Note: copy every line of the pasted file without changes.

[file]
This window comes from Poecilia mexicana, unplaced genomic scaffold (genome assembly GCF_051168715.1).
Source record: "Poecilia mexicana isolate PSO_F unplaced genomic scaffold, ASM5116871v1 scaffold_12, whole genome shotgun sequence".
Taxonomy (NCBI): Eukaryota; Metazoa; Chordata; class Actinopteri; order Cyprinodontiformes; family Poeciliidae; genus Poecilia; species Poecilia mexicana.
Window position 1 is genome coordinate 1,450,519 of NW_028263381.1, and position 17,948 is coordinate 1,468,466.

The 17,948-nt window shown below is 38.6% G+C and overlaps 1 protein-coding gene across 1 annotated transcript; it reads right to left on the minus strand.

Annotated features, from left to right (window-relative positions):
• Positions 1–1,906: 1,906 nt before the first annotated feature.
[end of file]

This window comes from Poecilia mexicana, unplaced genomic scaffold (genome assembly GCF_051168715.1).
Source record: "Poecilia mexicana isolate PSO_F unplaced genomic scaffold, ASM5116871v1 scaffold_12, whole genome shotgun sequence".
Taxonomy (NCBI): Eukaryota; Metazoa; Chordata; class Actinopteri; order Cyprinodontiformes; family Poeciliidae; genus Poecilia; species Poecilia mexicana.
Window position 1 is genome coordinate 1,450,519 of NW_028263381.1, and position 17,948 is coordinate 1,468,466.

The 17,948-nt window shown below is 38.6% G+C and overlaps 1 protein-coding gene across 1 annotated transcript; it reads right to left on the minus strand.

Annotated features, from left to right (window-relative positions):
• Positions 1–1,906: 1,906 nt before the first annotated feature.